6

I have an image on my page which i want to put an inset box shadow on. I have tried doing this with the image both in, and out, of a div. Can anyone help me to get an inset box shadow to display?

HTML:

<body>

<div id="logo">
<img src="images/key.jpg"  width="3%" height="3%"/>
</div>

<a href="scene2.html" class="next">Next</a>
<a href="abduction.html" class="back">Back</a>

<img src="images/scene1.jpg"  width="650" height="650" class="backing"/>

</body>
</html>

CSS

.backing {
    position:relative;
    z-index:-10;
    float:left;
    margin-left:12%;
    box-shadow: 0 0 -50px -50px  #FFF;
        -moz-box-shadow:  0 0 -50px -50px  #FFF;
        -webkit-box-shadow:  0 0 -50px -50px  #FFF;

}

.next {
    position:relative;  
    margin-left:8%;
    z-index:200;
}

.back {
    position:relative;
    margin-left:2%;
    z-index:220;

}
11

Box-shadow inset will not work on image, you need to create a div and give box-shadow to that div and put image inside that div.

You can also use a negative z-index on the img element, and use the box-shadow with inset value on the div element.

div {
    position: relative; /* Not required now */
    margin: 10px;
    float: left;
    box-shadow: inset 0 0 12px blue;
    border-radius: 50%;
}

div img {
    display: block;
    height: 100px;
    width: 100px;
    border-radius: 50%;
    position: relative;
    z-index: -1;
}

Demo

  • 3
    The important bit here seems to be position:relative, otherwise the image cannot be placed behind its parent. But unfortunately the image moves behind all other parent objects, if those do not have a negative z-index as well. – Fabian Schmengler Dec 3 '14 at 12:54
  • 1
    Hmm... doesn't work for me... I wonder why. – Costa Dec 25 '14 at 4:36
  • @fschmengler all parent objects... that's gonna break a lot of things. you have to make ALL of the image's parents position: relative/absolute/fixed and z-index: -1... why doesn't it work if you use a positive z index on the container instead? – ahnbizcad Feb 18 '15 at 14:07
6

The other answers that propose z-index have an issue if put into context, in my case the image disappeared behind the main div. Preventing this involves setting z-index: 1; (and non static position) to all of the ancestor elements, which is problematic, and may break a lot of existing layout.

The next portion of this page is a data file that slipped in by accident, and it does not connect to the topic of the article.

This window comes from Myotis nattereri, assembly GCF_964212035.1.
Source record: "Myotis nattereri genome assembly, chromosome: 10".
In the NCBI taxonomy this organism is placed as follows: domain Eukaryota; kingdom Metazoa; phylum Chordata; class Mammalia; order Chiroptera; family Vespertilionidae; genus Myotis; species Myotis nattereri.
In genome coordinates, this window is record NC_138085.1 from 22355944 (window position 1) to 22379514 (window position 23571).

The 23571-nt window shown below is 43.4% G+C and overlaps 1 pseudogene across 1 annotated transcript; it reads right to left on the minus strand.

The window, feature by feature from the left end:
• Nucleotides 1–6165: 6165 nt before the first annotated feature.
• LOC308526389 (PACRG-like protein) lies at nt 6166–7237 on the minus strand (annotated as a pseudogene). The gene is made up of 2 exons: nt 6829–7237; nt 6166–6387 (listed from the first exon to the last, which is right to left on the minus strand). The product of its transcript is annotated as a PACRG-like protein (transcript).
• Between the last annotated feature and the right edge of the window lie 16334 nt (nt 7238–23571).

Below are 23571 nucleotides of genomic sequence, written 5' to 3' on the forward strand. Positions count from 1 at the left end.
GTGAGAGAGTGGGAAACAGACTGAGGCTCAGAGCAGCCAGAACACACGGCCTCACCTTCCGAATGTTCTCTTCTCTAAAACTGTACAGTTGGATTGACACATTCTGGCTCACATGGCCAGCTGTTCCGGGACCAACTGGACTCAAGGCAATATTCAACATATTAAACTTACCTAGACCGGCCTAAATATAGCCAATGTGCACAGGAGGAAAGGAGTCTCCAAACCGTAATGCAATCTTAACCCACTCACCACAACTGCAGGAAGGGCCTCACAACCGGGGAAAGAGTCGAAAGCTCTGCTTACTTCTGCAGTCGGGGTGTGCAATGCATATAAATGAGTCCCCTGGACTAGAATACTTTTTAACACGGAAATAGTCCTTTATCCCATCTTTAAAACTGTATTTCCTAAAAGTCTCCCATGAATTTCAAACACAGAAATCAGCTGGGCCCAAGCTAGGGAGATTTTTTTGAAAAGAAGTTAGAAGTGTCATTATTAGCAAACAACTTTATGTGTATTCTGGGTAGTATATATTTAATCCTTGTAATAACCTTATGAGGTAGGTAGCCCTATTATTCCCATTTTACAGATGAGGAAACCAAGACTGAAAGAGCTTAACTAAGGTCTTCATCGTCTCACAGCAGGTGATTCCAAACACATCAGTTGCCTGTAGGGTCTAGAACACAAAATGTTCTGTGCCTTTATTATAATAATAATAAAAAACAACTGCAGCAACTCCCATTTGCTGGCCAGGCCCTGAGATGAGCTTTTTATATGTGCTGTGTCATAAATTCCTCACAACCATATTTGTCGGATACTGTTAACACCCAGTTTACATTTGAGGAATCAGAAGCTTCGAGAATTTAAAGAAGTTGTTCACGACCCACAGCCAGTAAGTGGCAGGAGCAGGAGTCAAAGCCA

I found a clean solution that doesn't require having to touch all ancestor elements.

I finally figured it out with the help of Understanding z-index - The Stacking Context

HTML

The markup stays like this:

<div class="box-shadow">
    <img src="/images/graphic.jpg" />
</div>

The challenge is to put the wrapper div and the image into a single stacking context. For this you have to apply styles to the parent element.

Stacking Context CSS

According to the linked article, the following elements create a stacking context:

  • the root element (HTML),
  • positioned (absolutely or relatively) with a z-index value other than "auto",
  • a flex item with a z-index value other than "auto",
  • elements with an opacity value less than 1. (See the specification for opacity),
  • elements with a transform value other than "none",
  • elements with a mix-blend-mode value other than "normal",
  • elements with isolation set to "isolate",
  • on mobile WebKit and Chrome 22+, position: fixed always creates a new stacking context, even when z-index is "auto"
  • specifing any attribute above in will-change even you don't write themselves directly

If we focus on the options that make sense for this use case, we have these alternatives, assuming the parent element of the .box-shadow element is #parent:

1. Positioning and z-index:

This is what I would choose if possible:

#parent {
    position: relative;
    z-index: 0;